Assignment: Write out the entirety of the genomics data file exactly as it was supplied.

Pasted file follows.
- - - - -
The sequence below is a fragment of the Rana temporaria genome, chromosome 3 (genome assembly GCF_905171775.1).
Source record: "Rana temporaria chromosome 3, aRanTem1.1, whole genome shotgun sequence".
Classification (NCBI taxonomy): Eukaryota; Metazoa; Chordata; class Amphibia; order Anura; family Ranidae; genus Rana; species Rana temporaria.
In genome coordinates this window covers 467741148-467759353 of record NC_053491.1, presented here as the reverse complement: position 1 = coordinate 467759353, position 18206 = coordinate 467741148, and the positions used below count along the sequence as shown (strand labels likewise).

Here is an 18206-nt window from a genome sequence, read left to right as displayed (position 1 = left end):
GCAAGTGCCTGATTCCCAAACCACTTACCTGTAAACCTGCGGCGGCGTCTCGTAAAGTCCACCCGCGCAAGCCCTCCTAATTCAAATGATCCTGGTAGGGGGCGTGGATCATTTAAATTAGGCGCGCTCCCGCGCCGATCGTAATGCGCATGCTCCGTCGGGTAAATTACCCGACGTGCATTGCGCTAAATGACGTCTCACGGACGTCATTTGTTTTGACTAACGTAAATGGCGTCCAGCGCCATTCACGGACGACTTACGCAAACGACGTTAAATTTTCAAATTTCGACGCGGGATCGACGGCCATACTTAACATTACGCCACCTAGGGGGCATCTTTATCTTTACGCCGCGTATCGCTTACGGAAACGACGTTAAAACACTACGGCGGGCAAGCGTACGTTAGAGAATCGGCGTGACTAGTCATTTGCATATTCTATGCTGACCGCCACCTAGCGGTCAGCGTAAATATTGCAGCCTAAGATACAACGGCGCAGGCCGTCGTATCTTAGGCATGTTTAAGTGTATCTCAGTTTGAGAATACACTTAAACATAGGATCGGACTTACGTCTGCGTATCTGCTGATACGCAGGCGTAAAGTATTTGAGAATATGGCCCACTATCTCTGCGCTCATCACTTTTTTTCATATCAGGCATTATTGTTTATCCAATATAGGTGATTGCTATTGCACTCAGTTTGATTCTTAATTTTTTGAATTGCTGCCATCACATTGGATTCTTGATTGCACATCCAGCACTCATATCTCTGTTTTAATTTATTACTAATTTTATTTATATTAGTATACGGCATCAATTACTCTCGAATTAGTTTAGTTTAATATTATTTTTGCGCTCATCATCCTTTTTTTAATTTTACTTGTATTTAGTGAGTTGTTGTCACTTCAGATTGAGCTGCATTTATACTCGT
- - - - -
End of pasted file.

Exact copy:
The sequence below is a fragment of the Rana temporaria genome, chromosome 3 (genome assembly GCF_905171775.1).
Source record: "Rana temporaria chromosome 3, aRanTem1.1, whole genome shotgun sequence".
Classification (NCBI taxonomy): Eukaryota; Metazoa; Chordata; class Amphibia; order Anura; family Ranidae; genus Rana; species Rana temporaria.
In genome coordinates this window covers 467741148-467759353 of record NC_053491.1, presented here as the reverse complement: position 1 = coordinate 467759353, position 18206 = coordinate 467741148, and the positions used below count along the sequence as shown (strand labels likewise).

Here is an 18206-nt window from a genome sequence, read left to right as displayed (position 1 = left end):
GCAAGTGCCTGATTCCCAAACCACTTACCTGTAAACCTGCGGCGGCGTCTCGTAAAGTCCACCCGCGCAAGCCCTCCTAATTCAAATGATCCTGGTAGGGGGCGTGGATCATTTAAATTAGGCGCGCTCCCGCGCCGATCGTAATGCGCATGCTCCGTCGGGTAAATTACCCGACGTGCATTGCGCTAAATGACGTCTCACGGACGTCATTTGTTTTGACTAACGTAAATGGCGTCCAGCGCCATTCACGGACGACTTACGCAAACGACGTTAAATTTTCAAATTTCGACGCGGGATCGACGGCCATACTTAACATTACGCCACCTAGGGGGCATCTTTATCTTTACGCCGCGTATCGCTTACGGAAACGACGTTAAAACACTACGGCGGGCAAGCGTACGTTAGAGAATCGGCGTGACTAGTCATTTGCATATTCTATGCTGACCGCCACCTAGCGGTCAGCGTAAATATTGCAGCCTAAGATACAACGGCGCAGGCCGTCGTATCTTAGGCATGTTTAAGTGTATCTCAGTTTGAGAATACACTTAAACATAGGATCGGACTTACGTCTGCGTATCTGCTGATACGCAGGCGTAAAGTATTTGAGAATATGGCCCACTATCTCTGCGCTCATCACTTTTTTTCATATCAGGCATTATTGTTTATCCAATATAGGTGATTGCTATTGCACTCAGTTTGATTCTTAATTTTTTGAATTGCTGCCATCACATTGGATTCTTGATTGCACATCCAGCACTCATATCTCTGTTTTAATTTATTACTAATTTTATTTATATTAGTATACGGCATCAATTACTCTCGAATTAGTTTAGTTTAATATTATTTTTGCGCTCATCATCCTTTTTTTAATTTTACTTGTATTTAGTGAGTTGTTGTCACTTCAGATTGAGCTGCATTTATACTCGT